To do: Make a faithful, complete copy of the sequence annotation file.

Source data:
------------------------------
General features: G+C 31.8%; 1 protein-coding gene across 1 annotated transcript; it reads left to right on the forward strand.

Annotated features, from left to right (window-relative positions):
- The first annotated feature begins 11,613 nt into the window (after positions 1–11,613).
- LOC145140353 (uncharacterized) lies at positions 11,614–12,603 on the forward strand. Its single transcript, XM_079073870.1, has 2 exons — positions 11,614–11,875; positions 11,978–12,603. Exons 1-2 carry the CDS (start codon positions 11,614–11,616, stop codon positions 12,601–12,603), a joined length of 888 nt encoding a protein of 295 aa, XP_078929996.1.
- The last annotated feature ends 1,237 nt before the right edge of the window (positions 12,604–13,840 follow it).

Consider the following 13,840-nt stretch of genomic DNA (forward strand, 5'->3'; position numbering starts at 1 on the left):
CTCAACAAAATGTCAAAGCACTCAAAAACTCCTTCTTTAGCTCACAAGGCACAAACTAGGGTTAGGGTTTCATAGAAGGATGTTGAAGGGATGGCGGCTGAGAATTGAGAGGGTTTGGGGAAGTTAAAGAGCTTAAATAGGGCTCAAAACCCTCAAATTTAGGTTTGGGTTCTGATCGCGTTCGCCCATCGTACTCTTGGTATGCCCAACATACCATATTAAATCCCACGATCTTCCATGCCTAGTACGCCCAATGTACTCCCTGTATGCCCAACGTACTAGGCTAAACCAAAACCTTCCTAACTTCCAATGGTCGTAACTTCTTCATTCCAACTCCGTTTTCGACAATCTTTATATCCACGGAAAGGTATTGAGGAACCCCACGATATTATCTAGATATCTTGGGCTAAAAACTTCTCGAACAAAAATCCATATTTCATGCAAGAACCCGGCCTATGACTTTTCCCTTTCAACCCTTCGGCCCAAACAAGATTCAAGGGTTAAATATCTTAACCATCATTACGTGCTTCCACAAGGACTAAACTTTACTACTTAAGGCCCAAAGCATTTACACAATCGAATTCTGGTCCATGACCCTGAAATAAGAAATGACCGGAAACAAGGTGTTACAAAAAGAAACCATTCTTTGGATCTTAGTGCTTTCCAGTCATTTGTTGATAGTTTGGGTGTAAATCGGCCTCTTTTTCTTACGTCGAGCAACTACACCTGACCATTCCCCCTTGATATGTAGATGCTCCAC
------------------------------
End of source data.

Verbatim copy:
General features: G+C 31.8%; 1 protein-coding gene across 1 annotated transcript; it reads left to right on the forward strand.

Annotated features, from left to right (window-relative positions):
- The first annotated feature begins 11,613 nt into the window (after positions 1–11,613).
- LOC145140353 (uncharacterized) lies at positions 11,614–12,603 on the forward strand. Its single transcript, XM_079073870.1, has 2 exons — positions 11,614–11,875; positions 11,978–12,603. Exons 1-2 carry the CDS (start codon positions 11,614–11,616, stop codon positions 12,601–12,603), a joined length of 888 nt encoding a protein of 295 aa, XP_078929996.1.
- The last annotated feature ends 1,237 nt before the right edge of the window (positions 12,604–13,840 follow it).

Consider the following 13,840-nt stretch of genomic DNA (forward strand, 5'->3'; position numbering starts at 1 on the left):
CTCAACAAAATGTCAAAGCACTCAAAAACTCCTTCTTTAGCTCACAAGGCACAAACTAGGGTTAGGGTTTCATAGAAGGATGTTGAAGGGATGGCGGCTGAGAATTGAGAGGGTTTGGGGAAGTTAAAGAGCTTAAATAGGGCTCAAAACCCTCAAATTTAGGTTTGGGTTCTGATCGCGTTCGCCCATCGTACTCTTGGTATGCCCAACATACCATATTAAATCCCACGATCTTCCATGCCTAGTACGCCCAATGTACTCCCTGTATGCCCAACGTACTAGGCTAAACCAAAACCTTCCTAACTTCCAATGGTCGTAACTTCTTCATTCCAACTCCGTTTTCGACAATCTTTATATCCACGGAAAGGTATTGAGGAACCCCACGATATTATCTAGATATCTTGGGCTAAAAACTTCTCGAACAAAAATCCATATTTCATGCAAGAACCCGGCCTATGACTTTTCCCTTTCAACCCTTCGGCCCAAACAAGATTCAAGGGTTAAATATCTTAACCATCATTACGTGCTTCCACAAGGACTAAACTTTACTACTTAAGGCCCAAAGCATTTACACAATCGAATTCTGGTCCATGACCCTGAAATAAGAAATGACCGGAAACAAGGTGTTACAAAAAGAAACCATTCTTTGGATCTTAGTGCTTTCCAGTCATTTGTTGATAGTTTGGGTGTAAATCGGCCTCTTTTTCTTACGTCGAGCAACTACACCTGACCATTCCCCCTTGATATGTAGATGCTCCAC